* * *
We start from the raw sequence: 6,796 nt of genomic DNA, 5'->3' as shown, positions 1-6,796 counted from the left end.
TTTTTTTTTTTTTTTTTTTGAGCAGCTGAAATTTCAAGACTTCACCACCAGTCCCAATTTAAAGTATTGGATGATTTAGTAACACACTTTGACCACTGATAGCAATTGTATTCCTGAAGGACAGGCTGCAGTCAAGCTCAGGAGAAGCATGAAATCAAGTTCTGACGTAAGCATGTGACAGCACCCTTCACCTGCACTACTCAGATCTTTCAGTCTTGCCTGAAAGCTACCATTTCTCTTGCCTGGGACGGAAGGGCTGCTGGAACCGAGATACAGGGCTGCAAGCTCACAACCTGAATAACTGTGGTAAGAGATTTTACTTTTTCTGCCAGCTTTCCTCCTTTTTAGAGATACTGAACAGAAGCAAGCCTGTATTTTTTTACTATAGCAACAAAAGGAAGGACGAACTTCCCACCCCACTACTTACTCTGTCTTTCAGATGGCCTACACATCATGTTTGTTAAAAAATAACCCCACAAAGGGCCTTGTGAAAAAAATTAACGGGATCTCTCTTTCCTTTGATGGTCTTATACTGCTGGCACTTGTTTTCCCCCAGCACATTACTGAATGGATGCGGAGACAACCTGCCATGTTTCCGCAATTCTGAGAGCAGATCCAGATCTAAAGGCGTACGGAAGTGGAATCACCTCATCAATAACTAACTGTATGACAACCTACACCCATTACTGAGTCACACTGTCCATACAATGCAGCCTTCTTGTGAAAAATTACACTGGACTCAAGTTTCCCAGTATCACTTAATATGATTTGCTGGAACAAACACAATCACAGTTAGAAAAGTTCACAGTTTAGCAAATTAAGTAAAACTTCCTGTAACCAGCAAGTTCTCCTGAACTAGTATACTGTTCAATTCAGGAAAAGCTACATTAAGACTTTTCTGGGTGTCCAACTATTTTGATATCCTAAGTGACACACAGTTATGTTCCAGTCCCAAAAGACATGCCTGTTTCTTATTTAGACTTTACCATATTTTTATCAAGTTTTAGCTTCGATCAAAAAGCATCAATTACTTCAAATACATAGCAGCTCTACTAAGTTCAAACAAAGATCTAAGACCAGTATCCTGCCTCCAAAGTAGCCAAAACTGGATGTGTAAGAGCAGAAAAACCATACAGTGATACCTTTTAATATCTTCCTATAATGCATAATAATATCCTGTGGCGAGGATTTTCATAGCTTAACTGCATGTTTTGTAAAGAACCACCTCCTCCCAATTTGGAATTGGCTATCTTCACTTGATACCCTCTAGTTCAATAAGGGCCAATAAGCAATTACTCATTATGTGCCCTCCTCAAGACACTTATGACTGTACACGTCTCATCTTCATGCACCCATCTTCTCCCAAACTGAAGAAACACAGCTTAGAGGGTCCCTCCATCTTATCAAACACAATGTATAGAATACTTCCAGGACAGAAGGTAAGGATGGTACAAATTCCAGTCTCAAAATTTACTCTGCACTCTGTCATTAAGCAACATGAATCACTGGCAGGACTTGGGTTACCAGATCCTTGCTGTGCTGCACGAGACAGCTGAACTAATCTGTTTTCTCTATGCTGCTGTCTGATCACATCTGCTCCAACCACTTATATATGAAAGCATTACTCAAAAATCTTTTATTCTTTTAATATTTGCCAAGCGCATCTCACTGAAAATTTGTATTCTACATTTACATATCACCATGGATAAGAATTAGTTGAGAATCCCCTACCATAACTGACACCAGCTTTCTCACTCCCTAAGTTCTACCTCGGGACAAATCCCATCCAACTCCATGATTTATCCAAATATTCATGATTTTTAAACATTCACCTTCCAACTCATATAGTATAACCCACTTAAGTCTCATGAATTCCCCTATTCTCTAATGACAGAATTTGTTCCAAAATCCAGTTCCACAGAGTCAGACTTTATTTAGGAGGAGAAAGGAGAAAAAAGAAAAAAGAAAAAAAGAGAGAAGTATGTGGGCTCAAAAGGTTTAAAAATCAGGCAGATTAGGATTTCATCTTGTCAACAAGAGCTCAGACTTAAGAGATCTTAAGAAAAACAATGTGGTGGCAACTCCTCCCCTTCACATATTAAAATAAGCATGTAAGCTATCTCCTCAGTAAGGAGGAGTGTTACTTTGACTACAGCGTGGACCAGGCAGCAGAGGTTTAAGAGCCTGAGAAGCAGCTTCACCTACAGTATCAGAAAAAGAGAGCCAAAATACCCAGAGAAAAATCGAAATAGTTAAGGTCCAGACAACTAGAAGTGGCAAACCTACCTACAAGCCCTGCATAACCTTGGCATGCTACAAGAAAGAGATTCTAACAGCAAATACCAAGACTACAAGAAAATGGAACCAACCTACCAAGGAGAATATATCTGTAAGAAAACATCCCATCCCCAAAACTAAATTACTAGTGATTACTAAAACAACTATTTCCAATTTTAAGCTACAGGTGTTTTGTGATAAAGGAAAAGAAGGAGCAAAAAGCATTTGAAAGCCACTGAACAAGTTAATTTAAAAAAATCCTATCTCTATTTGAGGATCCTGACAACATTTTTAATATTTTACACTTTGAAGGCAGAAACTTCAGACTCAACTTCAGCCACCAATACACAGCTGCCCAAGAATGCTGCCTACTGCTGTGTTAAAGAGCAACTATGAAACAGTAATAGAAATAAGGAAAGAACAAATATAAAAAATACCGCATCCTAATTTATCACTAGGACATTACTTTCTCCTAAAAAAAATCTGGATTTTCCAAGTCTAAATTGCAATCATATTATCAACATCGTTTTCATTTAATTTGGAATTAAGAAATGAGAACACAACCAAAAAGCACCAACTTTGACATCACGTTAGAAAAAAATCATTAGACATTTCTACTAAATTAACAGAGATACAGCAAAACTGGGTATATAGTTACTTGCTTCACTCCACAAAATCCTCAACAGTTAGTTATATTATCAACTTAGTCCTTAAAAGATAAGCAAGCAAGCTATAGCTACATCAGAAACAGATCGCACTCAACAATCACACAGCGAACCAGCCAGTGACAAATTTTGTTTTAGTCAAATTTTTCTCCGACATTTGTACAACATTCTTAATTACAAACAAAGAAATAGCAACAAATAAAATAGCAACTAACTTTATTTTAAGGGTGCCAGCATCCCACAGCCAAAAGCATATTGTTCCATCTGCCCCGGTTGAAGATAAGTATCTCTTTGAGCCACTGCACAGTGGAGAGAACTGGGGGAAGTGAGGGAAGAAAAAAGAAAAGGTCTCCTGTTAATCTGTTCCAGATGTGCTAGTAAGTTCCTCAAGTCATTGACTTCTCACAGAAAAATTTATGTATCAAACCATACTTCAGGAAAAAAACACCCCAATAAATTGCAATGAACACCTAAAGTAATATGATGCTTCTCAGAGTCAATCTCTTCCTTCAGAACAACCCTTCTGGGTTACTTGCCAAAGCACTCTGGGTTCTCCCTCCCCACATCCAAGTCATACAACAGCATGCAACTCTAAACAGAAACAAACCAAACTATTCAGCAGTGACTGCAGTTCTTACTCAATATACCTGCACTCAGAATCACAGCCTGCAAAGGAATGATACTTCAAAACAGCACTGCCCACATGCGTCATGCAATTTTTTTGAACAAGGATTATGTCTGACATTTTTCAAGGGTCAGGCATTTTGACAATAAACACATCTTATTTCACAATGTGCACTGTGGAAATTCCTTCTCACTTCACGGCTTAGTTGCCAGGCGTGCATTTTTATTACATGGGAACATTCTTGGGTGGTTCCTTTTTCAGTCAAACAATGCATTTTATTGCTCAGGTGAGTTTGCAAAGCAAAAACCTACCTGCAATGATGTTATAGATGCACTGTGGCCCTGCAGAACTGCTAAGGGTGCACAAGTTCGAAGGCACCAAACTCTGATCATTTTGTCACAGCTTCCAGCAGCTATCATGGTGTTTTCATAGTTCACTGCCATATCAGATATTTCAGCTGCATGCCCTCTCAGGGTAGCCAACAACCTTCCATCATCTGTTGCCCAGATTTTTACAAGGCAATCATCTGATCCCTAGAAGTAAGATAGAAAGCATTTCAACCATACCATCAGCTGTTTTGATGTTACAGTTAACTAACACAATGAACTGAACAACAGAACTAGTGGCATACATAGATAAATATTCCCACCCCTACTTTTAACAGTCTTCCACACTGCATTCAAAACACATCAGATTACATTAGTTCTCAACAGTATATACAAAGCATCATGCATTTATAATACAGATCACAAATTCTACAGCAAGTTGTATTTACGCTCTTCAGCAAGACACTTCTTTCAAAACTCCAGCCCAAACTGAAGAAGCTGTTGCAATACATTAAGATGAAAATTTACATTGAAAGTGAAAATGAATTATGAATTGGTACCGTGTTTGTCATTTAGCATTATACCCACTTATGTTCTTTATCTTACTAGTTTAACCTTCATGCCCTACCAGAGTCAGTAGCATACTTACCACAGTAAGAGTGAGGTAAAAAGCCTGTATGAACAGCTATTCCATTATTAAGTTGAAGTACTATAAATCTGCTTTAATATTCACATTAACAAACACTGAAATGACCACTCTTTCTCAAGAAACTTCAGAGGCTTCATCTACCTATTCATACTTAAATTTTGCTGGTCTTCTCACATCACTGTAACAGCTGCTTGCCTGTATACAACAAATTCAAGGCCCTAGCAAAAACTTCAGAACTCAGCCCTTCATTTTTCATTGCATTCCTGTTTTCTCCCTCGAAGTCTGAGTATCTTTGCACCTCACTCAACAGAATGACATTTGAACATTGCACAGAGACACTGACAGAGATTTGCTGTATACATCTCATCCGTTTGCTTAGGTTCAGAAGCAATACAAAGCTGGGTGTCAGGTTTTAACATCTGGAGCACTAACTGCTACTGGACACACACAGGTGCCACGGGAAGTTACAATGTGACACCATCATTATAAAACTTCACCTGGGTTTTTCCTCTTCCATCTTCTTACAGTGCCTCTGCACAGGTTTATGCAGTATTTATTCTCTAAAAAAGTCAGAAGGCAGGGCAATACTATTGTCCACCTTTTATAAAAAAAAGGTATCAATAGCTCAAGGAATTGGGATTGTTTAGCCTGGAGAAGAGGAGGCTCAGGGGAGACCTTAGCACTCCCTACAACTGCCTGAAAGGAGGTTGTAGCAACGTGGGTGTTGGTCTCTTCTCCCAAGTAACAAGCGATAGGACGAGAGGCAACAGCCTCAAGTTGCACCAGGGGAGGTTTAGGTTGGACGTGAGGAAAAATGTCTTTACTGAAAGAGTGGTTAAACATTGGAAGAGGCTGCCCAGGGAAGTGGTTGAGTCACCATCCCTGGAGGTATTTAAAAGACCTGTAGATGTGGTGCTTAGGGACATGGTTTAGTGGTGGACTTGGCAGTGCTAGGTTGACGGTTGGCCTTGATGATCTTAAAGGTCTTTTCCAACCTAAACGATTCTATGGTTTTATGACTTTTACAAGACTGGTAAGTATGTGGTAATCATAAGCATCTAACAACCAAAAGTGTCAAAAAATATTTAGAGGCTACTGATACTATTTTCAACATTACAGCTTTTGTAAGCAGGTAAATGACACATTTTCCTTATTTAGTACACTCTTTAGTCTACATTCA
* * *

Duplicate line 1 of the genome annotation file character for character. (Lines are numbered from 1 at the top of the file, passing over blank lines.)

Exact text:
We start from the raw sequence: 6,796 nt of genomic DNA, 5'->3' as shown, positions 1-6,796 counted from the left end.